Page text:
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"When wisdom entereth into thine heart,and knowledge is pleasant unto thy soul; discretion shall preserve thee, understanding shall keep thee." (Proverbs 2:10-11)
THE WICKED JUSTIFIED - THE RIGHTEOUS CONDEMNED "He that justifieth the wicked, and he that condemneth the just, even they both are abomination to the LORD" (Proverbs 17:15). In a court of law, for a guilty man to be declared innocent and a just man to be condemned, each would be a horrible miscarriage of justice. However, that which men must not do is the message of the gospel, but the Lord does this without any breach of His law, but to the glory of His grace. It is written that God "justifieth the ungodly" (Romans 4:5) and the way He justified the wicked was by charging the sins of His chosen people to His just and innocent Son and then He condemned Him to die for crimes which were His only by imputation. In the same way that their sins became His, by imputation, His righteousness became theirs. "God was in Christ, reconciling the world unto Himself, not imputing their trespasses unto them; and hath committed unto us the word of reconciliation...For He hath made Him to be sin for us, Who knew no sin; that we might be made the righteousness of God in Him" (2 Corinthians 5:19, 21). â€“Pastor Jim Byrd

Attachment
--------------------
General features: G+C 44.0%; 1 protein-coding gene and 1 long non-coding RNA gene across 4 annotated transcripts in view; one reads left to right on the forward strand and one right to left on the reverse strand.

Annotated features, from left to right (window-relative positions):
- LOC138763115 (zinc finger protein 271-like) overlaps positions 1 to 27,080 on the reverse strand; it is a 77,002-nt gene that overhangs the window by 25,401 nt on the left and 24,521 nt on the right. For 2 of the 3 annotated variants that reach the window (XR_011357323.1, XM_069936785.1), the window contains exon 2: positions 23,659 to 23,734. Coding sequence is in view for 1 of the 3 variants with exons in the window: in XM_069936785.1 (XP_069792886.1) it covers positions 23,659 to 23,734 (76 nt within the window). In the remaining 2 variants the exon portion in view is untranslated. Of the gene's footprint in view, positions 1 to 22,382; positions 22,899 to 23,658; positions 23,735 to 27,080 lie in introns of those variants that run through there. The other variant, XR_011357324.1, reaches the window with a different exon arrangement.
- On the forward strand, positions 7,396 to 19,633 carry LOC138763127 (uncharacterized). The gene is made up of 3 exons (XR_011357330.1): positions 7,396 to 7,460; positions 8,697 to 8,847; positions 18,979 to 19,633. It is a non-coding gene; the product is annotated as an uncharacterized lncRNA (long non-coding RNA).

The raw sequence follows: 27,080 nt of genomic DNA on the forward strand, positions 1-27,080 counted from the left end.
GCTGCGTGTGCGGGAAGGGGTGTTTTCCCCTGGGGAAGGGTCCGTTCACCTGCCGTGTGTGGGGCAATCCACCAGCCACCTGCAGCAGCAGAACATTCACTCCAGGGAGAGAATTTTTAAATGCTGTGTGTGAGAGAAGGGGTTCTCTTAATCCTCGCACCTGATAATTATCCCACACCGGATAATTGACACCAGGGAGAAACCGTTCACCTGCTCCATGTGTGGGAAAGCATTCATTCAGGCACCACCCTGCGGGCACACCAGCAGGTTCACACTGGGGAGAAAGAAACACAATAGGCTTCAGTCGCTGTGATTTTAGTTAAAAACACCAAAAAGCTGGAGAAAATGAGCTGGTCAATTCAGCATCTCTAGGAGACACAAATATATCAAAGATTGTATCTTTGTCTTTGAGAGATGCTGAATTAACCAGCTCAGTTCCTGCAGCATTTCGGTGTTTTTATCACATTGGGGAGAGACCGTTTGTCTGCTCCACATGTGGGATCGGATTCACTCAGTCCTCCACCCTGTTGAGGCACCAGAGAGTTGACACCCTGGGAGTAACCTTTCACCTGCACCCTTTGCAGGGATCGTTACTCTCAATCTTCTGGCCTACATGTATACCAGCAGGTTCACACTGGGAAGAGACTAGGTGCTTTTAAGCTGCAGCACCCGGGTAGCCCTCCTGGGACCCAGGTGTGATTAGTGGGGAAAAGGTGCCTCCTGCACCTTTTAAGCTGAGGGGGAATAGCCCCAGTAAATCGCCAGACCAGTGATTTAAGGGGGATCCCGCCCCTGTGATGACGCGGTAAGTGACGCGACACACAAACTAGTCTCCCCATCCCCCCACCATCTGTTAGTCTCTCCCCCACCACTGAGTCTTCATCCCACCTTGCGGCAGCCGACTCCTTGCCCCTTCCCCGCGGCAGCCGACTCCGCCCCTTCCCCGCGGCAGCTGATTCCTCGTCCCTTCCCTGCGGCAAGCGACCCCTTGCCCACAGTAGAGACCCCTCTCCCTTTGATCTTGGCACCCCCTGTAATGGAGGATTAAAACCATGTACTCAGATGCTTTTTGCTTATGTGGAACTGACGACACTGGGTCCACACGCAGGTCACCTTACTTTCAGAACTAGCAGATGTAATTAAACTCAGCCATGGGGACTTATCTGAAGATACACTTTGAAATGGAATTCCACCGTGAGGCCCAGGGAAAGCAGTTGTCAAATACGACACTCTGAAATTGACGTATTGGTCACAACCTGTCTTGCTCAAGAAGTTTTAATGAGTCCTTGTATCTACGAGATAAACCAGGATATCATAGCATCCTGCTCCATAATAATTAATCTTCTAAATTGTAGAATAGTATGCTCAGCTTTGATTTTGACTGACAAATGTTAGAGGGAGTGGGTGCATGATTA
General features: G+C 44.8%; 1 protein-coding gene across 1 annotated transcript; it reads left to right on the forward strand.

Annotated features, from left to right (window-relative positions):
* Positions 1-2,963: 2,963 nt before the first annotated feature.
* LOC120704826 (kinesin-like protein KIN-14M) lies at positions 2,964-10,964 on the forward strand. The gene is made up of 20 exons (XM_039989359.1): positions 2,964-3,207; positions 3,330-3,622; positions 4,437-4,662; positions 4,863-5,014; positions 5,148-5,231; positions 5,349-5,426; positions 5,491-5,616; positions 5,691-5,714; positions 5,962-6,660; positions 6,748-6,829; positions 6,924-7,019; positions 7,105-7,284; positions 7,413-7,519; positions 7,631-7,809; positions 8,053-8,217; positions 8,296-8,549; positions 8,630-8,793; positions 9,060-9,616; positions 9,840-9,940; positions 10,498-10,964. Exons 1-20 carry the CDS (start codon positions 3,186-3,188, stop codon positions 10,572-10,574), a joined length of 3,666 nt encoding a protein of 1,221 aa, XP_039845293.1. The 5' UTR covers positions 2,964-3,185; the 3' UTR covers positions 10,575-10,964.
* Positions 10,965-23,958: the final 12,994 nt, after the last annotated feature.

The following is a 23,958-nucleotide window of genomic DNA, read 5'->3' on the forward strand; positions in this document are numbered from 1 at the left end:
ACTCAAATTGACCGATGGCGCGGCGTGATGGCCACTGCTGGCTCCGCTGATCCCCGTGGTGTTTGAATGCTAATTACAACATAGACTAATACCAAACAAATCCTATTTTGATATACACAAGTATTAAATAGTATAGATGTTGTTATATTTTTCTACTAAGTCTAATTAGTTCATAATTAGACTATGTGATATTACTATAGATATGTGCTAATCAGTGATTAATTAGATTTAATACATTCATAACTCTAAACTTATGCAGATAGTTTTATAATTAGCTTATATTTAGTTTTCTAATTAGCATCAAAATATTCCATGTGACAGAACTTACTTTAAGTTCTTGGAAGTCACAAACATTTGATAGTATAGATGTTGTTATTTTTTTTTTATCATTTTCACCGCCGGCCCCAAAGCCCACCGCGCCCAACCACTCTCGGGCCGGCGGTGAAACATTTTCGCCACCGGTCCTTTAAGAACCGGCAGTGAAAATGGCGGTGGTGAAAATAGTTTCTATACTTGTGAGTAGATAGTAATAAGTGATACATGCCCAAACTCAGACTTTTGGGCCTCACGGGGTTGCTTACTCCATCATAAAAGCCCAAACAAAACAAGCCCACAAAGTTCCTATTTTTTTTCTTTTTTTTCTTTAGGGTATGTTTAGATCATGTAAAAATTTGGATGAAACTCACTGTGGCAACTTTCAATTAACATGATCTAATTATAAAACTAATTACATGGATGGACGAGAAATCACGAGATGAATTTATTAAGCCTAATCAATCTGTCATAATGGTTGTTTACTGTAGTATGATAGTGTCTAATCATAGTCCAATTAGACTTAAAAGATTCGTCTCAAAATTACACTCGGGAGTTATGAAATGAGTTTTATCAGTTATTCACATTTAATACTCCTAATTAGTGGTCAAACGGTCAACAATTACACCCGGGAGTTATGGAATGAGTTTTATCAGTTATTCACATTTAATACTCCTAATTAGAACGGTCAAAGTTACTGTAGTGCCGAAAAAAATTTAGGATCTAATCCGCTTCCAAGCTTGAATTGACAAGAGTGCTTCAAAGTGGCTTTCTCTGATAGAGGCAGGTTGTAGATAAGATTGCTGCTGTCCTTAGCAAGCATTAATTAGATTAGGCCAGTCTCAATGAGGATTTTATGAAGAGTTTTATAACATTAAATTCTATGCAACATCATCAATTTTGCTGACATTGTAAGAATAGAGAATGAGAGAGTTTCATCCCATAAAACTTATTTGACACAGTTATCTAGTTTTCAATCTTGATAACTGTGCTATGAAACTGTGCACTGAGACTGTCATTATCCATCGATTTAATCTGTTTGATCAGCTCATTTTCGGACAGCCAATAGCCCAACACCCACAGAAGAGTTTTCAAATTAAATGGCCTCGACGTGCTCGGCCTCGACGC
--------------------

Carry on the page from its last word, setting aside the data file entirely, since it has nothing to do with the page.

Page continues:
THE INNOCENT FOR THE GUILTY When Adam sinned, the Lord provided a sacrifice to die in the stead of the fallen man and his wife. "Unto Adam also and to his wife did the LORD God make coats of skins, and clothed them" (Genesis 3:21). The Lord killed and skinned animals in order to cloth our guilty, naked parents. The animals were innocent of any rebellion against God and thus was implemented a vital truth seen throughout the Bible: if the guilty are to be delivered from judgment, an innocent victim must die in their place. In chapter four of Genesis, we find Abel offering to God "of his flock" (verse 4) to die in his stead. While Abel was a guilty sinner, the animal was not and it was sacrificed to God as his substitute. Hundreds of years later, when the Passover lambs were slain, God commanded that they be "without blemish" and to make certain there was no imperfection, the lambs were to be kept up four days for inspection (Exodus 12:5-6). Of course none of those sacrifices could ever put away sin, but they all pointed to the one offering that would, the sacrifice of the Lamb of God. When Christ died, He was the Innocent dying for the guilty to satisfy divine justice. "For Christ also hath once suffered for sins, the Just for the unjust, that He might bring us to God, being put to death in the flesh, but quickened by the Spirit" (1 Peter 3:18). "How much more shall the blood of Christ, who through the eternal Spirit offered Himself without spot to God, purge your conscience from dead works to serve the living God?" (Hebrews 9:14). Christ was the High Priest and the sacrifice which He offered was Himself which was not and could not be contaminated with sin. He was the perfect and innocent sacrifice unto God, which is why Paul said He was "a sweetsmelling savour" (Ephesians 5:2). He was the unblemished, unspotted offering presented to God in the stead of His guilty people which was accepted as was evidenced by His resurrection. O glorious message of good news! The Innocent died and arose for the guilty, sins have been put away, everlasting righteousness has been brought in and all for whom the Substitute laid down His life shall live forever. â€“Pastor Jim Byrd